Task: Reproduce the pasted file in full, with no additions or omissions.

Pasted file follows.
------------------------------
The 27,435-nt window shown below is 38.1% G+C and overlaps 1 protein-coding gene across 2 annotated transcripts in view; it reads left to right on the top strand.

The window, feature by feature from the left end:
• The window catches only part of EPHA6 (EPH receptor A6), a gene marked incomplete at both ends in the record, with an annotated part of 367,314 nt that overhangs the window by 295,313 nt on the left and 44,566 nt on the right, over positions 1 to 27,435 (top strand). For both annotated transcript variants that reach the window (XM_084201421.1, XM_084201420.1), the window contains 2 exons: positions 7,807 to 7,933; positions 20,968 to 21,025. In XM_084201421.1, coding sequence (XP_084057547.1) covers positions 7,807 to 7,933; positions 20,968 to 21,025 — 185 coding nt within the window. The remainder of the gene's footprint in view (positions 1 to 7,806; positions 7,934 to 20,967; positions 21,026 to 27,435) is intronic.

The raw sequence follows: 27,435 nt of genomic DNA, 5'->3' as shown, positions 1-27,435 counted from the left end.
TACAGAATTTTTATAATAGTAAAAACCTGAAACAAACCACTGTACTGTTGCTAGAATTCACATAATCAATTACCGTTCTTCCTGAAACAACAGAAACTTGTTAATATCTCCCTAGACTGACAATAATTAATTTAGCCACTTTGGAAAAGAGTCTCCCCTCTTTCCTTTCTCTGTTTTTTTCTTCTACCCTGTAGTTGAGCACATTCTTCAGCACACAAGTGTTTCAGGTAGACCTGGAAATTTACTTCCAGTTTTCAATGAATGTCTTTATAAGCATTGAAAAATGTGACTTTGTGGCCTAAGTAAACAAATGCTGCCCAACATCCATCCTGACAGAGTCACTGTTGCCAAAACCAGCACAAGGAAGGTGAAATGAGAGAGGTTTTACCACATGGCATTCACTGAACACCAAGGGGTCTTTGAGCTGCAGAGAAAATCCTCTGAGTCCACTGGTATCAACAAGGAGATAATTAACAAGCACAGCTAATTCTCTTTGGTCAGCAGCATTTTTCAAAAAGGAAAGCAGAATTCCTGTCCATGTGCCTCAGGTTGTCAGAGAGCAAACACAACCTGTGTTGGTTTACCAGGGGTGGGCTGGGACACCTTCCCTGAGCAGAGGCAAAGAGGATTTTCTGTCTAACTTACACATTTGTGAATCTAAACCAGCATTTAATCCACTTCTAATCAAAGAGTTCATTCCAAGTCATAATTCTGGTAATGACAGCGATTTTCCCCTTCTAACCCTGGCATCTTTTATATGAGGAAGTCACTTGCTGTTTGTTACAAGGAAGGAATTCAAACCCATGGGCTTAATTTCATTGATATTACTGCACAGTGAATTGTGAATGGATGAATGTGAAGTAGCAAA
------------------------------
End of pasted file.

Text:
The 27,435-nt window shown below is 38.1% G+C and overlaps 1 protein-coding gene across 2 annotated transcripts in view; it reads left to right on the top strand.

The window, feature by feature from the left end:
• The window catches only part of EPHA6 (EPH receptor A6), a gene marked incomplete at both ends in the record, with an annotated part of 367,314 nt that overhangs the window by 295,313 nt on the left and 44,566 nt on the right, over positions 1 to 27,435 (top strand). For both annotated transcript variants that reach the window (XM_084201421.1, XM_084201420.1), the window contains 2 exons: positions 7,807 to 7,933; positions 20,968 to 21,025. In XM_084201421.1, coding sequence (XP_084057547.1) covers positions 7,807 to 7,933; positions 20,968 to 21,025 — 185 coding nt within the window. The remainder of the gene's footprint in view (positions 1 to 7,806; positions 7,934 to 20,967; positions 21,026 to 27,435) is intronic.

The raw sequence follows: 27,435 nt of genomic DNA, 5'->3' as shown, positions 1-27,435 counted from the left end.
TACAGAATTTTTATAATAGTAAAAACCTGAAACAAACCACTGTACTGTTGCTAGAATTCACATAATCAATTACCGTTCTTCCTGAAACAACAGAAACTTGTTAATATCTCCCTAGACTGACAATAATTAATTTAGCCACTTTGGAAAAGAGTCTCCCCTCTTTCCTTTCTCTGTTTTTTTCTTCTACCCTGTAGTTGAGCACATTCTTCAGCACACAAGTGTTTCAGGTAGACCTGGAAATTTACTTCCAGTTTTCAATGAATGTCTTTATAAGCATTGAAAAATGTGACTTTGTGGCCTAAGTAAACAAATGCTGCCCAACATCCATCCTGACAGAGTCACTGTTGCCAAAACCAGCACAAGGAAGGTGAAATGAGAGAGGTTTTACCACATGGCATTCACTGAACACCAAGGGGTCTTTGAGCTGCAGAGAAAATCCTCTGAGTCCACTGGTATCAACAAGGAGATAATTAACAAGCACAGCTAATTCTCTTTGGTCAGCAGCATTTTTCAAAAAGGAAAGCAGAATTCCTGTCCATGTGCCTCAGGTTGTCAGAGAGCAAACACAACCTGTGTTGGTTTACCAGGGGTGGGCTGGGACACCTTCCCTGAGCAGAGGCAAAGAGGATTTTCTGTCTAACTTACACATTTGTGAATCTAAACCAGCATTTAATCCACTTCTAATCAAAGAGTTCATTCCAAGTCATAATTCTGGTAATGACAGCGATTTTCCCCTTCTAACCCTGGCATCTTTTATATGAGGAAGTCACTTGCTGTTTGTTACAAGGAAGGAATTCAAACCCATGGGCTTAATTTCATTGATATTACTGCACAGTGAATTGTGAATGGATGAATGTGAAGTAGCAAA